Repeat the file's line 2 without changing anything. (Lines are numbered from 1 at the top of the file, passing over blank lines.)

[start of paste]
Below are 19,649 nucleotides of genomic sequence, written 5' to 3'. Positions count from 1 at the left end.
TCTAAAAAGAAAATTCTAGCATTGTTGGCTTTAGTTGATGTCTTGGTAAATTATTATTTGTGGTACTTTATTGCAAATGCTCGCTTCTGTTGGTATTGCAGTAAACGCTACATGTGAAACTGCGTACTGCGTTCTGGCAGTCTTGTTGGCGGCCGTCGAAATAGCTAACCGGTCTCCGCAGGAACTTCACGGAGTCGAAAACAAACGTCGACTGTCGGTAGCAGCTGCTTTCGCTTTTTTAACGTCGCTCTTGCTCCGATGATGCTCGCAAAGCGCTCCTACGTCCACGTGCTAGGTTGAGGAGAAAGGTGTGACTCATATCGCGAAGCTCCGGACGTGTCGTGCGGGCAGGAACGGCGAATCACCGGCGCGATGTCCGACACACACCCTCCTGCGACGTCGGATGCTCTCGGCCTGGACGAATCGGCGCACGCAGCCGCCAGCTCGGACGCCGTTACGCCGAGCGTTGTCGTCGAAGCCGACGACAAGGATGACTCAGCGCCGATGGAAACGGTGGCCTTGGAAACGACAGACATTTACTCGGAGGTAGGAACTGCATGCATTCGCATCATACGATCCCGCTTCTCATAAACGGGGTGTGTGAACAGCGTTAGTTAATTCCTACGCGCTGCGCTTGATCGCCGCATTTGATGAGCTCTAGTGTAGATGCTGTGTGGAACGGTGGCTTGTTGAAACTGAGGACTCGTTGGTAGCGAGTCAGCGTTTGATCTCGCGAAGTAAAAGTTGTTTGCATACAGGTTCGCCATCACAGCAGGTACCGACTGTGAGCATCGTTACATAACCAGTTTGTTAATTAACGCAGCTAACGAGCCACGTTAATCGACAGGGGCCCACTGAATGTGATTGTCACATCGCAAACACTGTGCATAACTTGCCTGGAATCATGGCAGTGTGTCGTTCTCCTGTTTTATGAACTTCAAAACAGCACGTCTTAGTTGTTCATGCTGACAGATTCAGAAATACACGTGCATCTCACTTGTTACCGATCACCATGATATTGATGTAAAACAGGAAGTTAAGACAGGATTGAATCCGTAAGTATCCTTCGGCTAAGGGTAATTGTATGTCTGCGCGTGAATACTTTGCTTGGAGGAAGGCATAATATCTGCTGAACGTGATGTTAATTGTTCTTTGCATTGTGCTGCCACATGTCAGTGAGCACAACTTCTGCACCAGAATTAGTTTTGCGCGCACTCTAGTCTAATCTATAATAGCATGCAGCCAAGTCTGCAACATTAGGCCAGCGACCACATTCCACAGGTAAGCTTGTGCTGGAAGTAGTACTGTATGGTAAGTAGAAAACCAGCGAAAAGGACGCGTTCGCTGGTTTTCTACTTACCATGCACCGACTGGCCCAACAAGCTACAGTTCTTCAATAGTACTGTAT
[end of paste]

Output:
TCTAAAAAGAAAATTCTAGCATTGTTGGCTTTAGTTGATGTCTTGGTAAATTATTATTTGTGGTACTTTATTGCAAATGCTCGCTTCTGTTGGTATTGCAGTAAACGCTACATGTGAAACTGCGTACTGCGTTCTGGCAGTCTTGTTGGCGGCCGTCGAAATAGCTAACCGGTCTCCGCAGGAACTTCACGGAGTCGAAAACAAACGTCGACTGTCGGTAGCAGCTGCTTTCGCTTTTTTAACGTCGCTCTTGCTCCGATGATGCTCGCAAAGCGCTCCTACGTCCACGTGCTAGGTTGAGGAGAAAGGTGTGACTCATATCGCGAAGCTCCGGACGTGTCGTGCGGGCAGGAACGGCGAATCACCGGCGCGATGTCCGACACACACCCTCCTGCGACGTCGGATGCTCTCGGCCTGGACGAATCGGCGCACGCAGCCGCCAGCTCGGACGCCGTTACGCCGAGCGTTGTCGTCGAAGCCGACGACAAGGATGACTCAGCGCCGATGGAAACGGTGGCCTTGGAAACGACAGACATTTACTCGGAGGTAGGAACTGCATGCATTCGCATCATACGATCCCGCTTCTCATAAACGGGGTGTGTGAACAGCGTTAGTTAATTCCTACGCGCTGCGCTTGATCGCCGCATTTGATGAGCTCTAGTGTAGATGCTGTGTGGAACGGTGGCTTGTTGAAACTGAGGACTCGTTGGTAGCGAGTCAGCGTTTGATCTCGCGAAGTAAAAGTTGTTTGCATACAGGTTCGCCATCACAGCAGGTACCGACTGTGAGCATCGTTACATAACCAGTTTGTTAATTAACGCAGCTAACGAGCCACGTTAATCGACAGGGGCCCACTGAATGTGATTGTCACATCGCAAACACTGTGCATAACTTGCCTGGAATCATGGCAGTGTGTCGTTCTCCTGTTTTATGAACTTCAAAACAGCACGTCTTAGTTGTTCATGCTGACAGATTCAGAAATACACGTGCATCTCACTTGTTACCGATCACCATGATATTGATGTAAAACAGGAAGTTAAGACAGGATTGAATCCGTAAGTATCCTTCGGCTAAGGGTAATTGTATGTCTGCGCGTGAATACTTTGCTTGGAGGAAGGCATAATATCTGCTGAACGTGATGTTAATTGTTCTTTGCATTGTGCTGCCACATGTCAGTGAGCACAACTTCTGCACCAGAATTAGTTTTGCGCGCACTCTAGTCTAATCTATAATAGCATGCAGCCAAGTCTGCAACATTAGGCCAGCGACCACATTCCACAGGTAAGCTTGTGCTGGAAGTAGTACTGTATGGTAAGTAGAAAACCAGCGAAAAGGACGCGTTCGCTGGTTTTCTACTTACCATGCACCGACTGGCCCAACAAGCTACAGTTCTTCAATAGTACTGTAT